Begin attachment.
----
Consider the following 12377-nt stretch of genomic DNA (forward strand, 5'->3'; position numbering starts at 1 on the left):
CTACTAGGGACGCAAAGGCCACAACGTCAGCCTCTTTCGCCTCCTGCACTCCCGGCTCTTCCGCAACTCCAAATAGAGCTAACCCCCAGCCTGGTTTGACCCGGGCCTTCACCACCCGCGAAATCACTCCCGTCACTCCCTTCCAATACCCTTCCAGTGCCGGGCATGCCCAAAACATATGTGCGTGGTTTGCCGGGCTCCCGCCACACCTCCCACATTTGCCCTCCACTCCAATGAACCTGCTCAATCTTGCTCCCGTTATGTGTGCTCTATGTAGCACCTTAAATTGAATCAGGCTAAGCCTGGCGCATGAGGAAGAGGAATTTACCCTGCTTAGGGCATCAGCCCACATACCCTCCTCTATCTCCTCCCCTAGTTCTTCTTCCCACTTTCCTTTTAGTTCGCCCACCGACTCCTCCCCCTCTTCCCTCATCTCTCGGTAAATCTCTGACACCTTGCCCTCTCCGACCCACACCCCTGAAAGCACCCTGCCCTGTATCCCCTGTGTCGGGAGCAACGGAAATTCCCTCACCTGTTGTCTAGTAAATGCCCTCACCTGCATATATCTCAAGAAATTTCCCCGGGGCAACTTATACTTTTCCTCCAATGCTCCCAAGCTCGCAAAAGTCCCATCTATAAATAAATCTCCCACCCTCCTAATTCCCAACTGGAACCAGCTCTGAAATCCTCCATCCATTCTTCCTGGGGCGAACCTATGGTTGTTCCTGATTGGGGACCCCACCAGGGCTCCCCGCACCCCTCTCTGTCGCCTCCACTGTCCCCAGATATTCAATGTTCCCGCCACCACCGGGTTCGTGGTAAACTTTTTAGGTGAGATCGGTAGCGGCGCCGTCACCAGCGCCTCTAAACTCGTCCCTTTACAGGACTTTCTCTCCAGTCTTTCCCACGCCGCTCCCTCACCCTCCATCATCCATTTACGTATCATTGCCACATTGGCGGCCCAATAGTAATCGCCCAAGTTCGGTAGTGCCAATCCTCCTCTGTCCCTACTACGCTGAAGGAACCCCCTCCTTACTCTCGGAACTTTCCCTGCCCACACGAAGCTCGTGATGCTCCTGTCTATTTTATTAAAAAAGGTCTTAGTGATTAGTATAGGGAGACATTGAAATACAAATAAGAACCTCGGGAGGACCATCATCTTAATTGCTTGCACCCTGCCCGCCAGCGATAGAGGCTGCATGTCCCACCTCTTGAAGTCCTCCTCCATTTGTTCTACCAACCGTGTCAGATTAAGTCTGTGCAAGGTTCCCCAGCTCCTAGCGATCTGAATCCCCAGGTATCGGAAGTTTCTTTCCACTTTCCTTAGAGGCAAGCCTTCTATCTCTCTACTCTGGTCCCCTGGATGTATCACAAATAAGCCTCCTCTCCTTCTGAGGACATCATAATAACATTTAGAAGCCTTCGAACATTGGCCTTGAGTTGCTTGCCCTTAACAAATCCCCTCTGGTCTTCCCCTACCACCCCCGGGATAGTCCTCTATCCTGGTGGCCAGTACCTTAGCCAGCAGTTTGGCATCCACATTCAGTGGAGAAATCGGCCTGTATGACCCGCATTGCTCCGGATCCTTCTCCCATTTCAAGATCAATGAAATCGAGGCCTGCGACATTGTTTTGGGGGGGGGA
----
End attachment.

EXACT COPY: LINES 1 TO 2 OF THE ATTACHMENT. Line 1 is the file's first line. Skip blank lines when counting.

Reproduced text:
Consider the following 12377-nt stretch of genomic DNA (forward strand, 5'->3'; position numbering starts at 1 on the left):
CTACTAGGGACGCAAAGGCCACAACGTCAGCCTCTTTCGCCTCCTGCACTCCCGGCTCTTCCGCAACTCCAAATAGAGCTAACCCCCAGCCTGGTTTGACCCGGGCCTTCACCACCCGCGAAATCACTCCCGTCACTCCCTTCCAATACCCTTCCAGTGCCGGGCATGCCCAAAACATATGTGCGTGGTTTGCCGGGCTCCCGCCACACCTCCCACATTTGCCCTCCACTCCAATGAACCTGCTCAATCTTGCTCCCGTTATGTGTGCTCTATGTAGCACCTTAAATTGAATCAGGCTAAGCCTGGCGCATGAGGAAGAGGAATTTACCCTGCTTAGGGCATCAGCCCACATACCCTCCTCTATCTCCTCCCCTAGTTCTTCTTCCCACTTTCCTTTTAGTTCGCCCACCGACTCCTCCCCCTCTTCCCTCATCTCTCGGTAAATCTCTGACACCTTGCCCTCTCCGACCCACACCCCTGAAAGCACCCTGCCCTGTATCCCCTGTGTCGGGAGCAACGGAAATTCCCTCACCTGTTGTCTAGTAAATGCCCTCACCTGCATATATCTCAAGAAATTTCCCCGGGGCAACTTATACTTTTCCTCCAATGCTCCCAAGCTCGCAAAAGTCCCATCTATAAATAAATCTCCCACCCTCCTAATTCCCAACTGGAACCAGCTCTGAAATCCTCCATCCATTCTTCCTGGGGCGAACCTATGGTTGTTCCTGATTGGGGACCCCACCAGGGCTCCCCGCACCCCTCTCTGTCGCCTCCACTGTCCCCAGATATTCAATGTTCCCGCCACCACCGGGTTCGTGGTAAACTTTTTAGGTGAGATCGGTAGCGGCGCCGTCACCAGCGCCTCTAAACTCGTCCCTTTACAGGACTTTCTCTCCAGTCTTTCCCACGCCGCTCCCTCACCCTCCATCATCCATTTACGTATCATTGCCACATTGGCGGCCCAATAGTAATCGCCCAAGTTCGGTAGTGCCAATCCTCCTCTGTCCCTACTACGCTGAAGGAACCCCCTCCTTACTCTCGGAACTTTCCCTGCCCACACGAAGCTCGTGATGCTCCTGTCTATTTTATTAAAAAAGGTCTTAGTGATTAGTATAGGGAGACATTGAAATACAAATAAGAACCTCGGGAGGACCATCATCTTAATTGCTTGCACCCTGCCCGCCAGCGATAGAGGCTGCATGTCCCACCTCTTGAAGTCCTCCTCCATTTGTTCTACCAACCGTGTCAGATTAAGTCTGTGCAAGGTTCCCCAGCTCCTAGCGATCTGAATCCCCAGGTATCGGAAGTTTCTTTCCACTTTCCTTAGAGGCAAGCCTTCTATCTCTCTACTCTGGTCCCCTGGATGTATCACAAATAAGCCTCCTCTCCTTCTGAGGACATCATAATAACATTTAGAAGCCTTCGAACATTGGCCTTGAGTTGCTTGCCCTTAACAAATCCCCTCTGGTCTTCCCCTACCACCCCCGGGATAGTCCTCTATCCTGGTGGCCAGTACCTTAGCCAGCAGTTTGGCATCCACATTCAGTGGAGAAATCGGCCTGTATGACCCGCATTGCTCCGGATCCTTCTCCCATTTCAAGATCAATGAAATCGAGGCCTGCGACATTGTTTTGGGGGGGGGA